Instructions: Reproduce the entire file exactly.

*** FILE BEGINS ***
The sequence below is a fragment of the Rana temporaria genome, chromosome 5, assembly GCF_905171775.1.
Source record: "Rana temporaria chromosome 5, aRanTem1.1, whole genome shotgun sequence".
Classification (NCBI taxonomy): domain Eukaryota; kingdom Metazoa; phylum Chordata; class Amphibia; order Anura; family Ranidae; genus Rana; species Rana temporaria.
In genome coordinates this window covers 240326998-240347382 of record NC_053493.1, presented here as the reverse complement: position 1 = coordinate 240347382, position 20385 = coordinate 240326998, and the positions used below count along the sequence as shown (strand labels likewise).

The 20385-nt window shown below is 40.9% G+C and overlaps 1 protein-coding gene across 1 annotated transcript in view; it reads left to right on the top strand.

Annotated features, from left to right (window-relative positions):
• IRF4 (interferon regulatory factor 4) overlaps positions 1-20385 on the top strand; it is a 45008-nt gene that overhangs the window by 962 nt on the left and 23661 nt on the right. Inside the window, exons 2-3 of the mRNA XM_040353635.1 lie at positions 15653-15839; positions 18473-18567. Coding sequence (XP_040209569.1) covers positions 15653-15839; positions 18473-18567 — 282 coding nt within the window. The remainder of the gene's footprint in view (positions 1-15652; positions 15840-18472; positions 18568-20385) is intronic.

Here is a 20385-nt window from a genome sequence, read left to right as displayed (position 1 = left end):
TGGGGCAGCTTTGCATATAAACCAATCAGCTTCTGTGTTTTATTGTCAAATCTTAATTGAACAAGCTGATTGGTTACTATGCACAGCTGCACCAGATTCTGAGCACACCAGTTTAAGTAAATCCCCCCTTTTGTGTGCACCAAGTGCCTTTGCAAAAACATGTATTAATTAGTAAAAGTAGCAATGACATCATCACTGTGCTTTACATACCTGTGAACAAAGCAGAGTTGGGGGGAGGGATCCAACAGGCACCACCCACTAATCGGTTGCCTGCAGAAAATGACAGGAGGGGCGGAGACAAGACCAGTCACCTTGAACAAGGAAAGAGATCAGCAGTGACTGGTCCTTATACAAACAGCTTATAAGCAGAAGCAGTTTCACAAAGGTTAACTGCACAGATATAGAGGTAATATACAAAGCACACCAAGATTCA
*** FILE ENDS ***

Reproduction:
The sequence below is a fragment of the Rana temporaria genome, chromosome 5, assembly GCF_905171775.1.
Source record: "Rana temporaria chromosome 5, aRanTem1.1, whole genome shotgun sequence".
Classification (NCBI taxonomy): domain Eukaryota; kingdom Metazoa; phylum Chordata; class Amphibia; order Anura; family Ranidae; genus Rana; species Rana temporaria.
In genome coordinates this window covers 240326998-240347382 of record NC_053493.1, presented here as the reverse complement: position 1 = coordinate 240347382, position 20385 = coordinate 240326998, and the positions used below count along the sequence as shown (strand labels likewise).

The 20385-nt window shown below is 40.9% G+C and overlaps 1 protein-coding gene across 1 annotated transcript in view; it reads left to right on the top strand.

Annotated features, from left to right (window-relative positions):
• IRF4 (interferon regulatory factor 4) overlaps positions 1-20385 on the top strand; it is a 45008-nt gene that overhangs the window by 962 nt on the left and 23661 nt on the right. Inside the window, exons 2-3 of the mRNA XM_040353635.1 lie at positions 15653-15839; positions 18473-18567. Coding sequence (XP_040209569.1) covers positions 15653-15839; positions 18473-18567 — 282 coding nt within the window. The remainder of the gene's footprint in view (positions 1-15652; positions 15840-18472; positions 18568-20385) is intronic.

Here is a 20385-nt window from a genome sequence, read left to right as displayed (position 1 = left end):
TGGGGCAGCTTTGCATATAAACCAATCAGCTTCTGTGTTTTATTGTCAAATCTTAATTGAACAAGCTGATTGGTTACTATGCACAGCTGCACCAGATTCTGAGCACACCAGTTTAAGTAAATCCCCCCTTTTGTGTGCACCAAGTGCCTTTGCAAAAACATGTATTAATTAGTAAAAGTAGCAATGACATCATCACTGTGCTTTACATACCTGTGAACAAAGCAGAGTTGGGGGGAGGGATCCAACAGGCACCACCCACTAATCGGTTGCCTGCAGAAAATGACAGGAGGGGCGGAGACAAGACCAGTCACCTTGAACAAGGAAAGAGATCAGCAGTGACTGGTCCTTATACAAACAGCTTATAAGCAGAAGCAGTTTCACAAAGGTTAACTGCACAGATATAGAGGTAATATACAAAGCACACCAAGATTCA